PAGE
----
At the beginning of April 2011 a more radical revamp was unveiled, revealing a classy matte white cover to a magazine that now boasts a spine (a physical one – it already had a metaphysical one), and a reintroduction of illustrative rather than photography cover art.
Today, the magazine maintains its strong outlook and valuable content, with in-depth interviews with notable writers working in a variety of mediums and genres, an analysis of a bestselling novel, and a gentle picking-apart-and-putting-back-together contemplation of a poem, as well as features aimed at helping you assess, improve and target your own writing.In Mslexia issue 56, which covers Dec/Jan/Feb 2012/13, highlights include an examination of the role of social media in the modern writer’s life from Bim Adewunmi (“Social media isn’t just about selling your writing; it’s also a research tool, and a way of keeping the potential loneliness of writing at bay.”), tips on becoming a freelance journalist, and even a humorous look at the strange items agents receive from aspiring authors in an attempt to make their manuscripts stand out.
As seems only right, the magazine ripples with contributions from its readers, with invitations for submissions of 200-word monologues, 100-word character descriptions, ‘A Week of Tweets’ 80-word Rants and Raves, and ‘Four Lines that Rhyme’, each of which provides a welcome change in pace when set against the lengthier features.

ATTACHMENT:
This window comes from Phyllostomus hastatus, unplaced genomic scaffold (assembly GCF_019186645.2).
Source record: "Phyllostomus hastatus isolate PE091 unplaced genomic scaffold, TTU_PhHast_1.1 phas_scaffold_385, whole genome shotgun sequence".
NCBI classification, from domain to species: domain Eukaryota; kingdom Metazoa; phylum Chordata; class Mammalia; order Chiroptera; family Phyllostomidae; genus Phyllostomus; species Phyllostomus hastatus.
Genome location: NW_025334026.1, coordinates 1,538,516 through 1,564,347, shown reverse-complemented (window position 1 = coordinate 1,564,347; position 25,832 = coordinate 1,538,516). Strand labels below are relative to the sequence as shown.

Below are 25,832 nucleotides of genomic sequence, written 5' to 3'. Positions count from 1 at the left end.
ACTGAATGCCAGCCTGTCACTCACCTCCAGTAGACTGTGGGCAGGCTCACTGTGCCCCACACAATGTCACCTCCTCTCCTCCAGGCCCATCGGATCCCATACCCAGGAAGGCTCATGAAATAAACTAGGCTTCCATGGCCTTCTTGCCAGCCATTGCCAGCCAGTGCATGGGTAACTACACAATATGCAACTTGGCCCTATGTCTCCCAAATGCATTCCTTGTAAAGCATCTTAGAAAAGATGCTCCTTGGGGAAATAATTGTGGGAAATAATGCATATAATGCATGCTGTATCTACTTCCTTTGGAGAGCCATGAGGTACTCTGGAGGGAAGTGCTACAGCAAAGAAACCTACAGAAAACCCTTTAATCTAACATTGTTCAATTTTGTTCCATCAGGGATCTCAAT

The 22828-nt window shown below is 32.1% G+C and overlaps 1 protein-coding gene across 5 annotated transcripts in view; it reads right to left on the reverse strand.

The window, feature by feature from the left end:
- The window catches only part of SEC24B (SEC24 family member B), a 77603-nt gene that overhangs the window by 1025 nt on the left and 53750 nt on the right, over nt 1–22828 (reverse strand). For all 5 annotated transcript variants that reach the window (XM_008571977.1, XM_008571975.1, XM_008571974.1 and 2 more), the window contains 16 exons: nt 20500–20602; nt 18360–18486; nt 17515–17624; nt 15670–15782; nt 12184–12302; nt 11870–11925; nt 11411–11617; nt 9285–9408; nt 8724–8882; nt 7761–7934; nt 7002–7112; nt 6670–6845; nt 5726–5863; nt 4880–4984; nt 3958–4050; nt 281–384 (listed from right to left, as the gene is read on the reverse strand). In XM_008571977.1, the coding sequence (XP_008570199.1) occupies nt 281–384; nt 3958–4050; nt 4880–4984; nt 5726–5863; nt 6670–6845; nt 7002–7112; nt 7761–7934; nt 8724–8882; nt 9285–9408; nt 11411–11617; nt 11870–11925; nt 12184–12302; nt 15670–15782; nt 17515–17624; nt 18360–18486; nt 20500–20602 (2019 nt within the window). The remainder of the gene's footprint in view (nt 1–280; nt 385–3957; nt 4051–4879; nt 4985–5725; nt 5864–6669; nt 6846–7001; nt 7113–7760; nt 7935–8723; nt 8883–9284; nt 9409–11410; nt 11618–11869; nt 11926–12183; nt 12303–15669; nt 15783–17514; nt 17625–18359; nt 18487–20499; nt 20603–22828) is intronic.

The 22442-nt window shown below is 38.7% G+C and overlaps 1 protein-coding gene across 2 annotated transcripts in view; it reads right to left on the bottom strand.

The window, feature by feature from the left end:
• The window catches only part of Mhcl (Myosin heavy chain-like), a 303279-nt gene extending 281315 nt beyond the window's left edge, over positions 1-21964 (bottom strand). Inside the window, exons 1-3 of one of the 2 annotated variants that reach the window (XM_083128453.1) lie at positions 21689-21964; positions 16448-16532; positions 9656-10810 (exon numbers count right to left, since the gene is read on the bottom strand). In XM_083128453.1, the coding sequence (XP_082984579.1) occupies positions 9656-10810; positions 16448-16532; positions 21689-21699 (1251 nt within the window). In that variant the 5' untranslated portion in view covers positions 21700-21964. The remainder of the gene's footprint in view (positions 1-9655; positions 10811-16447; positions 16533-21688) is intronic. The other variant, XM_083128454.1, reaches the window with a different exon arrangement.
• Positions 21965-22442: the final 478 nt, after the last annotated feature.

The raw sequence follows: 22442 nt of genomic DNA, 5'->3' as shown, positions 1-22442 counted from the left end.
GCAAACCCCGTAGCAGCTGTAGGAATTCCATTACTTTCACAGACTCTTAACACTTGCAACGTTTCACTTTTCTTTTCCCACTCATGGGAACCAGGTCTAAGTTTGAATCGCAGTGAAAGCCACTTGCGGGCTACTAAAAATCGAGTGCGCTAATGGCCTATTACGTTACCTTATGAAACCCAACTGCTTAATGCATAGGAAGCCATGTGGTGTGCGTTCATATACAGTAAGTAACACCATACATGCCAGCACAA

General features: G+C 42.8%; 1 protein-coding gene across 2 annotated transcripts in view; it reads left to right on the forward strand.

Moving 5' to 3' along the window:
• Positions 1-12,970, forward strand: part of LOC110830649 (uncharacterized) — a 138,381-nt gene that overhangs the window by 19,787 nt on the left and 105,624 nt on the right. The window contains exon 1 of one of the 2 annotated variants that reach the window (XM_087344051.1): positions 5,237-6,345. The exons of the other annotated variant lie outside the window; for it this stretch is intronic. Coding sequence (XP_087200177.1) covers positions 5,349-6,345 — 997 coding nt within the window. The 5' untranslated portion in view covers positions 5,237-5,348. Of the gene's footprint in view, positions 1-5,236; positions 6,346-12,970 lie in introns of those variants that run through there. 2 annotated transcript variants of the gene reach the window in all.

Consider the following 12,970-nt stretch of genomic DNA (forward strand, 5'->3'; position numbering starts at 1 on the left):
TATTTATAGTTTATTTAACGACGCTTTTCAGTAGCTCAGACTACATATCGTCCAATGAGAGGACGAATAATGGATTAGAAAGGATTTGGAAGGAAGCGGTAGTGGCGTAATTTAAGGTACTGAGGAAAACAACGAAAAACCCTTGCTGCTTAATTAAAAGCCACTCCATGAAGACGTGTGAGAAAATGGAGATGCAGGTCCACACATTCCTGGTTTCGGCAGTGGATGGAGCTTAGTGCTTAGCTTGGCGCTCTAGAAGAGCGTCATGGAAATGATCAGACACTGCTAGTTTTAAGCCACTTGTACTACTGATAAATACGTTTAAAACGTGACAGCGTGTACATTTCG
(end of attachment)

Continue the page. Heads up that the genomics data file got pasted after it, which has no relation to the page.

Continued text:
Many of the features conclude with a list of succinct bullet points, making this ideal on-the-move reading. It gives you the option of skimming with intent, if you don’t have time to dive right in.
The centrepiece of the magazine remains the New Writing section, showcasing the best poetry and prose entries for that edition, in this issue on the steamy subject of ‘The Affair’. Each of these sections is prefaced by an explanation from that edition’s judge as to how each piece earned its place on the page. I prefer to read the pieces, and then the judge’s introduction, (as occasionally spoilers seep through!), before sometimes re-reading the pieces with fresh perspective, following the comments from the judge – in this case author Sarah Dunant.
With so much packed between the covers, the quarterly editions will keep you going all year, and will leave you with plenty to work on, think about and aspire to before the next issue comes out. If you don’t subscribe to Mslexia already, I think it would make a great addition to your Christmas wish list!
Find out more at www.mslexia.co.uk